Adopting an Older Dog vs a Puppy:
Pros and Cons
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Whoever said you can't buy happiness forgot little puppies.
Adopting an Older Dog vs a Puppy:
Pros and Cons
Getting a dog will change your life!
To help you choose the best dog for your family,
here are some pros and cons of adopting an older dog vs. a puppy.

PROS of adopting an older dog…
You’ll skip the crazy puppy phase
Puppies are A LOT OF WORK.
It’s like welcoming a toddler into your house — except this toddler
may chew up your shoes.
There’s house training… and teaching basic commands… and the
responsibility of socializing your puppy… and the joys of teething…
the everyday chaos that comes with having a highly energetic, very
curious, rapidly growing dog.
Accidents on the floor!
Half-swallowed socks!  
Shredded toilet paper rolls!
It requires time, energy and endless patience.
This time-intensive period can last anywhere from six months to two
years, depending on the pup.
In contrast, when you get an adult dog, your dog has already gone
through this phase.
He (or she) is likely to be house trained and know basic commands.
While certain breeds have higher energy levels than others, he’s
likely through the frenetic phase of puppyhood.
If your life is busy or you just don’t want to start from scratch, an
adult dog may help you keep your sanity intact.

You won’t have to pay the first-year veterinary costs of
having a puppy
The first year of having a puppy can add up: wellness exams,
puppy shots, spaying or neutering, and more.
The first year of puppyhood can range from $500-$1000 in
veterinary care.
Adult dogs may simply need annual, routine care.
(Though, if you’re adopting an older dog and his health has
been neglected, your dog may need some attention. More on
that down below!)

You can learn your dog’s health history, behavior and full-grown size
BEFORE adoption
If you’re adopting an adult dog from a reputable shelter or rescue group,
they’ll have your dog’s medical history (if it’s available) and be able to
share the dog’s personality.
They’ll also appreciate you asking why the dog was surrendered. (An
important question to ask!)
And yes, you’ll know how big your dog is as a full-grown dog.
No surprises!
All of this information can help you make a logical adoption decision,
rather than one based solely on emotion.
In contrast, with a puppy, it can be difficult to predict what a dog’s long-
term personality will be like.
There are many factors that can influence a dog’s personality. It isn’t
possible to predict them all with a puppy aptitude test.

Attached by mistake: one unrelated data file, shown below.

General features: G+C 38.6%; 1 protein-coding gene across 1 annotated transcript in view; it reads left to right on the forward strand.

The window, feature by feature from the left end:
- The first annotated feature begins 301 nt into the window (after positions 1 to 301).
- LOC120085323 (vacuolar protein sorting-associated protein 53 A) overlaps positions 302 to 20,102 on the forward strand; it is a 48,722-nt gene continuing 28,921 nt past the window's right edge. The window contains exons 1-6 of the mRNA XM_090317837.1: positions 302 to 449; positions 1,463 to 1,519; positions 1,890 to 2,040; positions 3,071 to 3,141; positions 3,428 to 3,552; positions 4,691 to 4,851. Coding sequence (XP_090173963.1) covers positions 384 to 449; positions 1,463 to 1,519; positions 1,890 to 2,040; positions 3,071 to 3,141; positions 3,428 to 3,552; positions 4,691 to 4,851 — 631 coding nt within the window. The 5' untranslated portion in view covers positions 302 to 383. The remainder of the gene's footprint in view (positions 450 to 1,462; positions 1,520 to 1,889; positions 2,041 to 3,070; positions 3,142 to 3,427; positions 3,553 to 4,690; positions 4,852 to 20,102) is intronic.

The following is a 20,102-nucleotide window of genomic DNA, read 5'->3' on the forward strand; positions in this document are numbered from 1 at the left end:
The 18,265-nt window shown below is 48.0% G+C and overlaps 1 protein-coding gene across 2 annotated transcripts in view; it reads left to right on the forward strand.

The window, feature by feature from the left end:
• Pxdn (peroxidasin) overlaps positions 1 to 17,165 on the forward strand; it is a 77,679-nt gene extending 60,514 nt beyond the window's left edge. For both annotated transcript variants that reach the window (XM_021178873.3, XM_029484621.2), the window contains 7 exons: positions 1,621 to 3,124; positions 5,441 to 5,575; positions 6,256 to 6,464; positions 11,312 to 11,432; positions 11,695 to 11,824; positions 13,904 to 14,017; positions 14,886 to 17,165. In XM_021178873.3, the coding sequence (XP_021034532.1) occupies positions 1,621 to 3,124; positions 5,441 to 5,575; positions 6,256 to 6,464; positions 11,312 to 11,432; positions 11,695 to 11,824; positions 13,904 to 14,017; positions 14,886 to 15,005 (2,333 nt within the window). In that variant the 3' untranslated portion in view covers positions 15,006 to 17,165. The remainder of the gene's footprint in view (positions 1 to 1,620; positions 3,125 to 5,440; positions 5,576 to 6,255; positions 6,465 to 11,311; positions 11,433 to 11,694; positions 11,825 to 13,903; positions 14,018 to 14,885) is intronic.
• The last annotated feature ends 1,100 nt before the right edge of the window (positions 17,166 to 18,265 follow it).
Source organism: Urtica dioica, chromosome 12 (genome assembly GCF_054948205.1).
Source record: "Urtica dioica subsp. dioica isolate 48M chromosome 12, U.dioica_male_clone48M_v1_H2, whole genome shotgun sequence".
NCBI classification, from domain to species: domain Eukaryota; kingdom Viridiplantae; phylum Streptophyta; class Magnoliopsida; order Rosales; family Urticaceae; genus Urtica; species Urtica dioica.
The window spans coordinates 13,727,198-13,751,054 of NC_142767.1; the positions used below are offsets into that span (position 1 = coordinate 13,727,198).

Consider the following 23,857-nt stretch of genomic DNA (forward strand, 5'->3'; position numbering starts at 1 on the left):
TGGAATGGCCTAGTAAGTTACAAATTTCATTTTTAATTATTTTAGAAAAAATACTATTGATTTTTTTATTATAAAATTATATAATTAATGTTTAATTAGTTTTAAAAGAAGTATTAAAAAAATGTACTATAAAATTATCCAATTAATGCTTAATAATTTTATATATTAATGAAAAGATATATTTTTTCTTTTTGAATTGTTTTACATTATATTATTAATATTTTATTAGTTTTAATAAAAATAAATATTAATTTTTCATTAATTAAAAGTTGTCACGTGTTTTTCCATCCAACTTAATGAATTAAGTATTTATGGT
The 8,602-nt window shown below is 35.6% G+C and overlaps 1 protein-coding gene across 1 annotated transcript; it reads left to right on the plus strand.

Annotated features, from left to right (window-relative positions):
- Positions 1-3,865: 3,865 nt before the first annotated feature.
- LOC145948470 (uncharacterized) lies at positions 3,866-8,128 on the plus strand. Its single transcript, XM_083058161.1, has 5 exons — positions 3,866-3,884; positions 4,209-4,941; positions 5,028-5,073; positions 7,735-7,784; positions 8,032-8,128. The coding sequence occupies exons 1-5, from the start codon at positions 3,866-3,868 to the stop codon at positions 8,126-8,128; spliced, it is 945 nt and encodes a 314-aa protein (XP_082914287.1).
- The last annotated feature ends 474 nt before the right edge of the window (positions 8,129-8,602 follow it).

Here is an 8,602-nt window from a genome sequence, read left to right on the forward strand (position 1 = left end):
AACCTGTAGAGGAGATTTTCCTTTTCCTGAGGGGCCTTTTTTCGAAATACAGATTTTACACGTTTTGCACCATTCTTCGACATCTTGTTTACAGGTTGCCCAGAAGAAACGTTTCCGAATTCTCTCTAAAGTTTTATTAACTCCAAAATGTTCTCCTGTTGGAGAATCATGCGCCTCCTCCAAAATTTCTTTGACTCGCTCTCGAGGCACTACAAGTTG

Not to mention, estimating a puppy’s full-grown size isn’t an exact science,
particularly if your dog is a mixed breed.
We have clients who were told that their puppies would grow to be 40-50
pounds… only to discover that their dogs ended up being dramatically
bigger.

You can more easily fit an adult dog into an active lifestyle
With puppies, there’s a period in which your pup gets all his shots and builds
up his bone strength.
To help protect your pup, it’s helpful to be more selective on where you take
your dog for a while.
You also may need to wait for your puppy’s joints to get strong enough for
strenuous activity.
If you’re getting an adult dog that is socially well adjusted and is up-to-date
on his shots, you can take him just about wherever you go.
As you get to know an adult dog, pace yourself with activities that could give
your dog some anxiety, though. (This includes  trips to the dog park where
your dog will be surrounded by new dogs.)
Make sure you’ve gotten a “green light” from a dog trainer or behaviorist.

CONS of adopting an older dog…
You may need to invest in your dog’s health (particularly dental care)
Whether you’re adopting a middle-aged dog or an old dog, your furry
friend may not have had the best healthcare in his previous home.
For example, your dog’s teeth may have been neglected.
It’s estimated that periodontal disease affects as many as four out of five
dogs. This disease can make it painful for your dog to eat and put your dog
at risk for more serious health issues.
Be prepared to invest in dental care (particularly if your dog is four years
old or older).
Your dog may simply need routine cleanings… or you may need to address
broken or rotting teeth.
Another health consideration for older dogs: Dogs that are seven years
old and up can suffer from arthritis.

You may want to consider how many years you’ll be able to spend with
your dog
Look into the average life expectancy of the breed you’re
considering
(or breeds, if the dog is a mix).
You may not have a lot of years together.